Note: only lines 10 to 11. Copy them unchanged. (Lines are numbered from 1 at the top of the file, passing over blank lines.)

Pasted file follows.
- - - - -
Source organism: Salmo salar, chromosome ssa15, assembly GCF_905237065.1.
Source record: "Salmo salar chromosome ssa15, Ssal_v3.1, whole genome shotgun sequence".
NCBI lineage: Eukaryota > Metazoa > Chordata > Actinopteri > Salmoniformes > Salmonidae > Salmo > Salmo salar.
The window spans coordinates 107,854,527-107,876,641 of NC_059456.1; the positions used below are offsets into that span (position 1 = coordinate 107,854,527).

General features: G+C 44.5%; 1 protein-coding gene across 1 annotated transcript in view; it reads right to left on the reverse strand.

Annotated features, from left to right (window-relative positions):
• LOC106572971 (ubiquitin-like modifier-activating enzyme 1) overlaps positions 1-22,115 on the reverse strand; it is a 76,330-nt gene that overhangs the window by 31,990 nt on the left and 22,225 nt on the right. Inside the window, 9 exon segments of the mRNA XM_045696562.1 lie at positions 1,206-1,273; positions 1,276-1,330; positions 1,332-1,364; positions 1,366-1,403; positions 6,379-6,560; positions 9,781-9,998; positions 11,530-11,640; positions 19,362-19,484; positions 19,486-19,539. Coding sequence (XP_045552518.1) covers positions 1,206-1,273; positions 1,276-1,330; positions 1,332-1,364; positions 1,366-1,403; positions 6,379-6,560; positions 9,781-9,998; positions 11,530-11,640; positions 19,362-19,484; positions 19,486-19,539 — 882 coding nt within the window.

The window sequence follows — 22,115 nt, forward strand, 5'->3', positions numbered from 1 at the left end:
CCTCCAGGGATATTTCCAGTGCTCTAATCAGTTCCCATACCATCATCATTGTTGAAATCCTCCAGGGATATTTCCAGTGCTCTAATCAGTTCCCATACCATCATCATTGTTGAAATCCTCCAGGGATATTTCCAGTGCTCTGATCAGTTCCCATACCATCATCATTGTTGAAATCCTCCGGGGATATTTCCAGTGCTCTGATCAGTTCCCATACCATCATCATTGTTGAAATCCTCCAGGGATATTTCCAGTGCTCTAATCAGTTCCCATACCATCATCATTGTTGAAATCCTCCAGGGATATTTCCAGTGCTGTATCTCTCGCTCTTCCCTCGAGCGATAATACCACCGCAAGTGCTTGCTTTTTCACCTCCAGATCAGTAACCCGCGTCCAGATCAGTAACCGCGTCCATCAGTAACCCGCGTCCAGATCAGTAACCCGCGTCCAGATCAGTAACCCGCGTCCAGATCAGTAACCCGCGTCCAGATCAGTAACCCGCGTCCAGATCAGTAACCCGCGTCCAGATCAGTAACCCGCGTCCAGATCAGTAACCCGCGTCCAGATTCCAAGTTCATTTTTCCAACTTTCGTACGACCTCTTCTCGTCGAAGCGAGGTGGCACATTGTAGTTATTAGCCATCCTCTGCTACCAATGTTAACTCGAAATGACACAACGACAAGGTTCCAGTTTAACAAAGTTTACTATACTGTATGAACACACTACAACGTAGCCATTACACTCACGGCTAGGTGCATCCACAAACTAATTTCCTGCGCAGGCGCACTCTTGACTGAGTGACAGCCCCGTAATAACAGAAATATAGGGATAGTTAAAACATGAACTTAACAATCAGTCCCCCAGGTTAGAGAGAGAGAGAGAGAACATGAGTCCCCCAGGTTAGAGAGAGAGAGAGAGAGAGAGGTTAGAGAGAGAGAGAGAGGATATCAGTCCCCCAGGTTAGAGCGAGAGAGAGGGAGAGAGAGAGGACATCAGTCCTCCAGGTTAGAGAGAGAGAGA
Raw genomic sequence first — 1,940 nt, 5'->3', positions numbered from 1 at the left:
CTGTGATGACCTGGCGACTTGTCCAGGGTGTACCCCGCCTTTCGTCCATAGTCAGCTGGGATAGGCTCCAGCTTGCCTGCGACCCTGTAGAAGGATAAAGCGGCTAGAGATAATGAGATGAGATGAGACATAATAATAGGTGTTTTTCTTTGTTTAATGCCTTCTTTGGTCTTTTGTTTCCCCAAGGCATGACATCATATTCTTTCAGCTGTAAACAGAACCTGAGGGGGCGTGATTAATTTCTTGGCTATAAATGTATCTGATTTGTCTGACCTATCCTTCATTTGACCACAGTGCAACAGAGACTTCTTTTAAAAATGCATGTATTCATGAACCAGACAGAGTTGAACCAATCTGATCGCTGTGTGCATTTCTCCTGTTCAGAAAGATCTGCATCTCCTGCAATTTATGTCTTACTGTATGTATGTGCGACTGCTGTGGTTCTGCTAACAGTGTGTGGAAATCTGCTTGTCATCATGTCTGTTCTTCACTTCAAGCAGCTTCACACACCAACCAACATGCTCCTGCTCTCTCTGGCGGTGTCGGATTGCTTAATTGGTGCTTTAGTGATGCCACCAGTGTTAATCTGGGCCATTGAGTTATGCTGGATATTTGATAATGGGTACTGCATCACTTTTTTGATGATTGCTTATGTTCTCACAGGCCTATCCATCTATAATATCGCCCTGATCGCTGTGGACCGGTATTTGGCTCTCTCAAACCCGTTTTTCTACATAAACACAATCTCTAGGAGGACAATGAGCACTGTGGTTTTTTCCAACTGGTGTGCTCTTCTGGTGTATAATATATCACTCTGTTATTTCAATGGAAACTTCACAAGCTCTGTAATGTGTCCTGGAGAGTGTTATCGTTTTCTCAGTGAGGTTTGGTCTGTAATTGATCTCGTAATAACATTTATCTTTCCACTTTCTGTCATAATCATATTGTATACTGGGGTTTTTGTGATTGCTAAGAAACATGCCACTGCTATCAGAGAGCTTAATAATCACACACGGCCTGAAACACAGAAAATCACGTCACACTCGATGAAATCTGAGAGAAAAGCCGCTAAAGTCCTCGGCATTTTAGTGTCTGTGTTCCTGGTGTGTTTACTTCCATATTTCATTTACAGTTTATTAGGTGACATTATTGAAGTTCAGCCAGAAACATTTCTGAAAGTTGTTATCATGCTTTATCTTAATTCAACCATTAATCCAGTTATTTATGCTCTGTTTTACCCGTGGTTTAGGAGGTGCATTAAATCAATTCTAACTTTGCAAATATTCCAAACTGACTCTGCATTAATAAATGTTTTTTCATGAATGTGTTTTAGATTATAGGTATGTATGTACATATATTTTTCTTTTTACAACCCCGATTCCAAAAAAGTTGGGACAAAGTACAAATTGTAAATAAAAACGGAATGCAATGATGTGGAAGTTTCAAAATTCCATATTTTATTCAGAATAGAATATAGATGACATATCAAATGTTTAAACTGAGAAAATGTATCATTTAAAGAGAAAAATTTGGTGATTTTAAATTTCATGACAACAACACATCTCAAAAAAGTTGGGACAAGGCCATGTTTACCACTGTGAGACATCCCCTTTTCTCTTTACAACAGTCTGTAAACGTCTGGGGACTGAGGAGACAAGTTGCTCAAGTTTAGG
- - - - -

Raw genomic sequence first — 1,940 nt, 5'->3', positions numbered from 1 at the left:
CTGTGATGACCTGGCGACTTGTCCAGGGTGTACCCCGCCTTTCGTCCATAGTCAGCTGGGATAGGCTCCAGCTTGCCTGCGACCCTGTAGAAGGATAAAGCGGCTAGAGATAATGAGATGAGATGAGACATAATAATAGGTGTTTTTCTTTGTTTAATGCCTTCTTTGGTCTTTTGTTTCCCCAAGGCATGACATCATATTCTTTCAGCTGTAAACAGAACCTGAGGGGGCGTGATTAATTTCTTGGCTATAAATGTATCTGATTTGTCTGACCTATCCTTCATTTGACCACAGTGCAACAGAGACTTCTTTTAAAAATGCATGTATTCATGAACCAGACAGAGTTGAACCAATCTGATCGCTGTGTGCATTTCTCCTGTTCAGAAAGATCTGCATCTCCTGCAATTTATGTCTTACTGTATGTATGTGCGACTGCTGTGGTTCTGCTAACAGTGTGTGGAAATCTGCTTGTCATCATGTCTGTTCTTCACTTCAAGCAGCTTCACACACCAACCAACATGCTCCTGCTCTCTCTGGCGGTGTCGGATTGCTTAATTGGTGCTTTAGTGATGCCACCAGTGTTAATCTGGGCCATTGAGTTATGCTGGATATTTGATAATGGGTACTGCATCACTTTTTTGATGATTGCTTATGTTCTCACAGGCCTATCCATCTATAATATCGCCCTGATCGCTGTGGACCGGTATTTGGCTCTCTCAAACCCGTTTTTCTACATAAACACAATCTCTAGGAGGACAATGAGCACTGTGGTTTTTTCCAACTGGTGTGCTCTTCTGGTGTATAATATATCACTCTGTTATTTCAATGGAAACTTCACAAGCTCTGTAATGTGTCCTGGAGAGTGTTATCGTTTTCTCAGTGAGGTTTGGTCTGTAATTGATCTCGTAATAACATTTATCTTTCCACTTTCTGTCATAATCATATTGTATACTGGGGTTTTTGTGATTGCTAAGAAACATGCCACTGCTATCAGAGAGCTTAATAATCACACACGGCCTGAAACACAGAAAATCACGTCACACTCGATGAAATCTGAGAGAAAAGCCGCTAAAGTCCTCGGCATTTTAGTGTCTGTGTTCCTGGTGTGTTTACTTCCATATTTCATTTACAGTTTATTAGGTGACATTATTGAAGTTCAGCCAGAAACATTTCTGAAAGTTGTTATCATGCTTTATCTTAATTCAACCATTAATCCAGTTATTTATGCTCTGTTTTACCCGTGGTTTAGGAGGTGCATTAAATCAATTCTAACTTTGCAAATATTCCAAACTGACTCTGCATTAATAAATGTTTTTTCATGAATGTGTTTTAGATTATAGGTATGTATGTACATATATTTTTCTTTTTACAACCCCGATTCCAAAAAAGTTGGGACAAAGTACAAATTGTAAATAAAAACGGAATGCAATGATGTGGAAGTTTCAAAATTCCATATTTTATTCAGAATAGAATATAGATGACATATCAAATGTTTAAACTGAGAAAATGTATCATTTAAAGAGAAAAATTTGGTGATTTTAAATTTCATGACAACAACACATCTCAAAAAAGTTGGGACAAGGCCATGTTTACCACTGTGAGACATCCCCTTTTCTCTTTACAACAGTCTGTAAACGTCTGGGGACTGAGGAGACAAGTTGCTCAAGTTTAGG